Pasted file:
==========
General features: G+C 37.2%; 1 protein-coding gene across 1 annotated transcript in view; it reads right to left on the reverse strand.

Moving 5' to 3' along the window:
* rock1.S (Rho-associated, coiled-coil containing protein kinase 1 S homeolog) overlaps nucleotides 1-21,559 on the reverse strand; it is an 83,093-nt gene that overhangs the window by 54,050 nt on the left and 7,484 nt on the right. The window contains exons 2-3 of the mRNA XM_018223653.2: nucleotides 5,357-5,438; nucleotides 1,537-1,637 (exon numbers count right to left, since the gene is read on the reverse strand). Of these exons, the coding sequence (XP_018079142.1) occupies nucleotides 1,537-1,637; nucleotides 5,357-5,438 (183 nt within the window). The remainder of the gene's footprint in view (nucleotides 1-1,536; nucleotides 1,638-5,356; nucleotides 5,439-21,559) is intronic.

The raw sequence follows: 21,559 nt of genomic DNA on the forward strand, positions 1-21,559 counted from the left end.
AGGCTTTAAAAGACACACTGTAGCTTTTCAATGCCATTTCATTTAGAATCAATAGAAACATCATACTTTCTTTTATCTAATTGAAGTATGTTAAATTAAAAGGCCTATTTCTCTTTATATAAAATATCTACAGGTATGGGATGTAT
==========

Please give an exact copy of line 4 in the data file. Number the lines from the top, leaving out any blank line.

The raw sequence follows: 21,559 nt of genomic DNA on the forward strand, positions 1-21,559 counted from the left end.